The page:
Interpret the key results for Power and Sample Size for Paired t

Complete the following steps to interpret Power and Sample Size for Paired t. Key output includes the difference, the sample size, the power, and the power curve.

Step 1: Examine the calculated values

Using the values of the two power function variables that you entered, Minitab calculates the difference, the sample size, or the power of the test.

Difference

Minitab calculates the minimum difference for which you can achieve the specified level of power for each sample size. Larger sample sizes enable the test to detect smaller differences. You want to detect the smallest difference that has practical consequences for your application.

This value represents the difference between the population means of the paired observations.

Sample size

Minitab calculates how large your sample must be for a test with your specified power to detect each specified difference. Because sample sizes are whole numbers, the actual power of the test might be slightly greater than the power value that you specify.

If you increase the sample size, the power of the test also increases. You want enough observations in your sample to achieve adequate power. But you don't want a sample size so large that you waste time and money on unnecessary sampling or detect unimportant differences to be statistically significant.

Power

Minitab calculates the power of the test based on the specified difference and sample size. A power value of 0.9 is usually considered adequate. A value of 0.9 indicates you have a 90% chance of detecting a difference between the population paired means when a difference actually exists. If a test has low power, you might fail to detect a difference and mistakenly conclude that none exists. Usually, when the sample size is smaller or the difference is smaller, the test has less power to detect a difference.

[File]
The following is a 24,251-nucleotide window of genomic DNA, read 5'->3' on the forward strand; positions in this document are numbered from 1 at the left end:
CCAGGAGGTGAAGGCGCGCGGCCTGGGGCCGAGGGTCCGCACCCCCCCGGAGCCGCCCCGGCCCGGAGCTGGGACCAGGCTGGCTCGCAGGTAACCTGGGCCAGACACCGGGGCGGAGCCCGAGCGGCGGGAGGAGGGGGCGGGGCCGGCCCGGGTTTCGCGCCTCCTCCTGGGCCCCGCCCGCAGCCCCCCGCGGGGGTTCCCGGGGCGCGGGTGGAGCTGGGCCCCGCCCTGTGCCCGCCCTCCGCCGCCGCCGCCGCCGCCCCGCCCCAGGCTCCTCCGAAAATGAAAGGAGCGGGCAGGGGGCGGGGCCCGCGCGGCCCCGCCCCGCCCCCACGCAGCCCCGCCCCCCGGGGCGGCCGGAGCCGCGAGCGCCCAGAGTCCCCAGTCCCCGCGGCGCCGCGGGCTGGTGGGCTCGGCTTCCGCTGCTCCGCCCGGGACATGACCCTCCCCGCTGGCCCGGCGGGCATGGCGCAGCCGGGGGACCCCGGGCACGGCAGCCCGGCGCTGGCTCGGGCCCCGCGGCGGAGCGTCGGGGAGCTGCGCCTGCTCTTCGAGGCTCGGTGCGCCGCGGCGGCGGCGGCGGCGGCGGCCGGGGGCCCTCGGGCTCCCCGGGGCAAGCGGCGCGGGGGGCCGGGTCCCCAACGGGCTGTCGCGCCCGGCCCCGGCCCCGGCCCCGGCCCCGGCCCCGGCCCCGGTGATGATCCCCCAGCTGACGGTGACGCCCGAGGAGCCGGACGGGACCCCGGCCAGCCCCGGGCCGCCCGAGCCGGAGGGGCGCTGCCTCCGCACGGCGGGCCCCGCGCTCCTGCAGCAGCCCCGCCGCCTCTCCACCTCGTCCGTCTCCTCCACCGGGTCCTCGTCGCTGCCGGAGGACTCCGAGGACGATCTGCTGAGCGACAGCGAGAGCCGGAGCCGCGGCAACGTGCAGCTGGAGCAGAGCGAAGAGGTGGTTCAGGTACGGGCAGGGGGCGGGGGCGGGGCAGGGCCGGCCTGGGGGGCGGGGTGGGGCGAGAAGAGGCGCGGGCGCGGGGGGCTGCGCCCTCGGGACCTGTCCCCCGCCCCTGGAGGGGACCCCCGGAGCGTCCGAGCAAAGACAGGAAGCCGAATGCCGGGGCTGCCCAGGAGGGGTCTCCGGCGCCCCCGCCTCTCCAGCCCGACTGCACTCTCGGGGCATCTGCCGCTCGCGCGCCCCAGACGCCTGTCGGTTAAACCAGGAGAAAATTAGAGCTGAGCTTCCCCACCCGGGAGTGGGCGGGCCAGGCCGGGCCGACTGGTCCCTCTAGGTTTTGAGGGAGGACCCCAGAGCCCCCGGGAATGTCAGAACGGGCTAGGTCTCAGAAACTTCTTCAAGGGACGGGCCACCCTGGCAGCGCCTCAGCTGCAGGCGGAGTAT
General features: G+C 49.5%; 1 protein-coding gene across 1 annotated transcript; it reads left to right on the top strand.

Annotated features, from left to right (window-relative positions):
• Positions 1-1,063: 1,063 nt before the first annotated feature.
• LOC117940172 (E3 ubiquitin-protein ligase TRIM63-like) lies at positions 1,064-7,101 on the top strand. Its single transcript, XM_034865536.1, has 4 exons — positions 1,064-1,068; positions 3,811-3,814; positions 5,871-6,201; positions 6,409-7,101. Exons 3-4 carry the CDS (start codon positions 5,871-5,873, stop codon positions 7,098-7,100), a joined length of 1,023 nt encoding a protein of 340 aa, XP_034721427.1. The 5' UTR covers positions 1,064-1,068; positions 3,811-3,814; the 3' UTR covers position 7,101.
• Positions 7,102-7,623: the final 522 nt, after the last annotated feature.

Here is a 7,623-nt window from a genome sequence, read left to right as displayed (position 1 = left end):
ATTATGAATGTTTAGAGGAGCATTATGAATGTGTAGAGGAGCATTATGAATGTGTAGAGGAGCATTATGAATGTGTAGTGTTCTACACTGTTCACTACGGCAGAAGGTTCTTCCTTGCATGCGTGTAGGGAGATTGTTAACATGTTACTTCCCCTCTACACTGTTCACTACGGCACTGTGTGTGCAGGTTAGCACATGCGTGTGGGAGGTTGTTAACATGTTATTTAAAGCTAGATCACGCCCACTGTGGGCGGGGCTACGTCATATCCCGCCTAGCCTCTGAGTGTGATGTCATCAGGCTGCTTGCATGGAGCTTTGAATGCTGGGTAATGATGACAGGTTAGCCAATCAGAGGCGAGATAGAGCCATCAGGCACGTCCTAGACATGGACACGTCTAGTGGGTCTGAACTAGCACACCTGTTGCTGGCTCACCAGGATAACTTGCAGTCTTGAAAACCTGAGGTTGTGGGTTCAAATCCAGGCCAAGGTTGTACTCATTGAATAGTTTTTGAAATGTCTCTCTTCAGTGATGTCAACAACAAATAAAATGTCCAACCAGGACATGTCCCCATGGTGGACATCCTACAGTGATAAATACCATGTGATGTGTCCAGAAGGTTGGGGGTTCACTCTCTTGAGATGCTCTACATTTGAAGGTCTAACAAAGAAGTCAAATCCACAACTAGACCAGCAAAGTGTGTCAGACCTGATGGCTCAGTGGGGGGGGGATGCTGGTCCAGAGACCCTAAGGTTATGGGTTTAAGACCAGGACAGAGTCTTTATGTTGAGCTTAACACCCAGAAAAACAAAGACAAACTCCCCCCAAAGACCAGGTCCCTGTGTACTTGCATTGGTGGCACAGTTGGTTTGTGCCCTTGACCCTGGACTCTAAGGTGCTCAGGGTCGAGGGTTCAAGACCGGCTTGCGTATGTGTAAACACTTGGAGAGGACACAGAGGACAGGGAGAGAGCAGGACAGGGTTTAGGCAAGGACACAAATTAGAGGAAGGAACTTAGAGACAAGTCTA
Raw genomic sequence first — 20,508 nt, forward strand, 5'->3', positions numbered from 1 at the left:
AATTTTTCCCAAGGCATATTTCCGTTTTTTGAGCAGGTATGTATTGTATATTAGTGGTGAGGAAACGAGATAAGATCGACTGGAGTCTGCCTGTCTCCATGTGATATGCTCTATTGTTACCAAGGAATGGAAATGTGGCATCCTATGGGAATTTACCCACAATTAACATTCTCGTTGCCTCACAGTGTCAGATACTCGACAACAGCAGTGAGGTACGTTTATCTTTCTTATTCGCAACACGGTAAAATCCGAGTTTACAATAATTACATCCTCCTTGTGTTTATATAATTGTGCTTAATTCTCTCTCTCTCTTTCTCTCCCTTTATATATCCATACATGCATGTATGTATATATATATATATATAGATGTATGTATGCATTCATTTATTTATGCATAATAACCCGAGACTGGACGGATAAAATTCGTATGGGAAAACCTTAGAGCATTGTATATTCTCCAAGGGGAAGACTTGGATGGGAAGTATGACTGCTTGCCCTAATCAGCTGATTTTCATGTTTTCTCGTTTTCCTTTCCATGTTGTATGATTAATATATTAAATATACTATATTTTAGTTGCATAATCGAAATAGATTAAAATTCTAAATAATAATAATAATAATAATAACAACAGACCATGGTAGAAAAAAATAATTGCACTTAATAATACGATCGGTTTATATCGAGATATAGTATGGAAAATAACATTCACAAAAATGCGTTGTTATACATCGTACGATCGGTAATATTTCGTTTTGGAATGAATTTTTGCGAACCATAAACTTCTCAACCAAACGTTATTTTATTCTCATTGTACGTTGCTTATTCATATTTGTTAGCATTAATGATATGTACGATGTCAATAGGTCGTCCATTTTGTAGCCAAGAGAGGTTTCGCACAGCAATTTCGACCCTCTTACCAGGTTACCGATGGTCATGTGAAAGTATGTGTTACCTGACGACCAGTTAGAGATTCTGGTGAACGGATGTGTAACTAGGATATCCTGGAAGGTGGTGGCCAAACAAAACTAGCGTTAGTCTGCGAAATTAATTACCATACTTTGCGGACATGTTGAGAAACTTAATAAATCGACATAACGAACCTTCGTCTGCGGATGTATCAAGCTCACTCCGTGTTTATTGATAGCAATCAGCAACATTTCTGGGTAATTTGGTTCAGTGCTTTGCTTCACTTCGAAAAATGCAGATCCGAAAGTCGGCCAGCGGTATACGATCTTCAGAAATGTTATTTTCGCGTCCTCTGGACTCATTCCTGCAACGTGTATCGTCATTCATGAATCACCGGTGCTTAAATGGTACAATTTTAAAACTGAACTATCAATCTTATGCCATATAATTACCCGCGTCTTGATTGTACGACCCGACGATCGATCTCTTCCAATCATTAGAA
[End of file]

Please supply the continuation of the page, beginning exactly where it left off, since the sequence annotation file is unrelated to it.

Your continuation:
Results Sample Difference Size Power 3 10 0.395918 3 20 0.721005 3 50 0.986031
Key Results: Difference, Sample Size, Power

These results show that if the difference is 3 and the sample sizes are 10, 20, and 50, then the power of the test is approximately 0.4, 0.72, and 0.99, for each sample size respectively. A sample size of 20 or fewer does not give the test adequate power to detect a difference of 3, while a sample size of 50 may give the test too much power.

Step 2: Examine the power curve

Use the power curve to assess the appropriate sample size or power for your test.

The power curve represents every combination of power and difference for each sample size when the significance level and the standard deviation are held constant. Each symbol on the power curve represents a calculated value based on the values that you enter. For example, if you enter a sample size and a power value, Minitab calculates the corresponding difference and displays the calculated value on the graph.

Examine the values on the curve to determine the difference between the paired means that can be detected at a certain power value and sample size. A power value of 0.9 is usually considered adequate. However, some practitioners consider a power value of 0.8 to be adequate. If a hypothesis test has low power, you might fail to detect a difference that is practically significant. If you increase the sample size, the power of the test also increases. You want enough observations in your sample to achieve adequate power. But you don't want a sample size so large that you waste time and money on unnecessary sampling or detect unimportant differences to be statistically significant. If you decrease the size of the difference that you want to detect, the power also decreases.

In this graph, the power curve for a sample size of 10 shows that the test has a power of approximately 0.4 for a difference of 3. The power curve for a sample size of 20 shows that the test has a power of approximately 0.72 for a difference of 3. The power curve for a sample size of 50 shows that the test has a power of approximately 0.99 for a difference of 3. As the difference approaches 0, the power of the test decreases and approaches α (also called the significance level), which is 0.05 for this analysis.

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